The Missing Bookmark: Customer Experience vs. Expectations

Last week, at the Four Seasons resort in Orlando, I attended a meeting organized by a leading logistics service provider for its sales executives. I moderated several workshops and a fireside chat with the attendees. One of the topics that we discussed was customer experience. I showed them the chart below from a research study we conducted last March (in partnership with BluJay Solutions, a Talking Logistics sponsor) that shows how “To deliver an enhanced customer experience” is the main driver of innovation at high performance companies, including logistics service providers.


In one of the workshops, the participants (representing various business units and vertical industries) discussed the following questions:

If you had to compete on delivering the best customer experience, what would that entail? How would your customers define “best customer experience”?

As I walked around the tables listening to the conversations, I heard similar comments and phrases:

  • On-time pick up and delivery
  • Goods delivered safely, with no damage
  • Visibility to order and shipment status
  • Getting billed correctly
  • Answering customer questions quickly

It struck me that many of these comments were really about customer expectations — they define operational excellence, which is what most customers expect when they partner with a logistics service provider.

If that’s the case, then how is customer experience different? How do you define it?

I saw (actually, experienced) the difference when I returned to my hotel room that evening.

When we make a reservation at a hotel, we all generally have the same expectations, regardless of where we’re staying:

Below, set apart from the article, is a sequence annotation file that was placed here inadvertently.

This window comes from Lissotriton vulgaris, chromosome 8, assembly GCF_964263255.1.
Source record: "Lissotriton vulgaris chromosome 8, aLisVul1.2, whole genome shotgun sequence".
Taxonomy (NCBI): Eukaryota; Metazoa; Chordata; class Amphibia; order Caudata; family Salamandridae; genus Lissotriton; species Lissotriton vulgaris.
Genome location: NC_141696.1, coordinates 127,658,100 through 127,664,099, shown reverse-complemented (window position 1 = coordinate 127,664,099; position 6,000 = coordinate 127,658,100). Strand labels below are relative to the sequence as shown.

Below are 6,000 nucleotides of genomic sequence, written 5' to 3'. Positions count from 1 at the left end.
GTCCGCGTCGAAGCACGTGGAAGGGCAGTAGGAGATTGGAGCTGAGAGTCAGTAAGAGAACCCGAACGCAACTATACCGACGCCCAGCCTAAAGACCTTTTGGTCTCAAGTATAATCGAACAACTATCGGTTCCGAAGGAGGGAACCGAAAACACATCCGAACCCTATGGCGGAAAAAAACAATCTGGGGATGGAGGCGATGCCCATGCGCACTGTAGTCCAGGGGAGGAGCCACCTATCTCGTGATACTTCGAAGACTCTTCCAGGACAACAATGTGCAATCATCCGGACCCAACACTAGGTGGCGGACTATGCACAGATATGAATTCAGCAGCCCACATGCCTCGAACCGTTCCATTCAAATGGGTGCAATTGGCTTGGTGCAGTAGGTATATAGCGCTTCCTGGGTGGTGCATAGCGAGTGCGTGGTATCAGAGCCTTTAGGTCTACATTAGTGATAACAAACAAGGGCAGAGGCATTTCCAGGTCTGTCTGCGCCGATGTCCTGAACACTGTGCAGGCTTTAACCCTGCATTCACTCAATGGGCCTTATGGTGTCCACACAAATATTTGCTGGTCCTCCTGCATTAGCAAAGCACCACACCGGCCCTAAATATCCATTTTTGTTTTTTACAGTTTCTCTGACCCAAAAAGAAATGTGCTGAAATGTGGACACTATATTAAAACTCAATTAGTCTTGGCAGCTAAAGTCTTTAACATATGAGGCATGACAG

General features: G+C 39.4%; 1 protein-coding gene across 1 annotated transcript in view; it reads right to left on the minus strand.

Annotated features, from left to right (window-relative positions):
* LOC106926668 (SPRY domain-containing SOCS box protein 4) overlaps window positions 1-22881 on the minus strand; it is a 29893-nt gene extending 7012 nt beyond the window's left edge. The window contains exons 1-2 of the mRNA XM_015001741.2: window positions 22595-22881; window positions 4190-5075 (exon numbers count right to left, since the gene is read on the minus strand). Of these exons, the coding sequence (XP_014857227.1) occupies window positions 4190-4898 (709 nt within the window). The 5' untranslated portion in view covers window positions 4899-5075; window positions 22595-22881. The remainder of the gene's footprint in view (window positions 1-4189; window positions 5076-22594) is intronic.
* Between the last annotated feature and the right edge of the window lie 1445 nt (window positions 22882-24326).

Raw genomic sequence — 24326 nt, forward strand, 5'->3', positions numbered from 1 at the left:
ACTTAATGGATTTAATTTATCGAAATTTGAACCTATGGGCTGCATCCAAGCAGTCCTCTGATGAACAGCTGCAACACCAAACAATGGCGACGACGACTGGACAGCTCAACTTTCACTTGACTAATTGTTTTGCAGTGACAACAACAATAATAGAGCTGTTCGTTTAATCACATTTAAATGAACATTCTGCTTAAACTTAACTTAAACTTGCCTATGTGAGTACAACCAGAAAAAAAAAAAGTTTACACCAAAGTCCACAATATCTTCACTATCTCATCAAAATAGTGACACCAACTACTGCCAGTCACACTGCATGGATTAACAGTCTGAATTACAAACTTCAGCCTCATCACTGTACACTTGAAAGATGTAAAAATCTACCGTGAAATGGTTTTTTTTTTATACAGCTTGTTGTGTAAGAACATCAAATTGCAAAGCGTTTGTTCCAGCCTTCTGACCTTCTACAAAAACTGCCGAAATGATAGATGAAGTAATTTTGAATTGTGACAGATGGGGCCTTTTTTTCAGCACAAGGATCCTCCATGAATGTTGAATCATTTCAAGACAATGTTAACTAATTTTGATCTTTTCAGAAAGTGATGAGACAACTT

• That they have our reservation in the system
  • That our room is ready when we arrive (doesn’t always happen)
  • That the room is clean and made up
  • That there are towels, soap, and toilet paper in the bathroom
  • That the television, clock, and other devices work

If all decent hotels can meet these basic customer expectations, then what separates the Four Seasons from your average hotel? What allows them to charge a premium and rise above the rest?

Photo of book and bookmark

When I went down to the meeting in the morning, I had left the novel I was reading on the nightstand with a scrap piece of paper marking the page because I didn’t have a bookmark. When I returned to the room that evening, there on top of the book, was a Four Seasons bookmark.

And next to my laptop computer were two packets of moist wipes to clean my screen, which I hate to admit, hadn’t been cleaned in years.


The person who serviced my room noticed opportunities to delight me beyond meeting my basic expectations of making the bed, emptying the trash, replacing the towels, and so on.

Customer experience is seeing the missing bookmark and the dirty computer screen and doing something about it without being asked.

It is pleasantly surprising the customer in unexpected ways and making them say wow.

Bringing it back to logistics, what are the “missing bookmark” opportunities for logistic service providers to go beyond providing operational excellence — to delight their customers and differentiate themselves from the competition?

I will share my thoughts in a future post, but I would love to hear yours. Post a comment and share your perspective on what defines customer experience in the logistics industry and how it is different from customer expectations.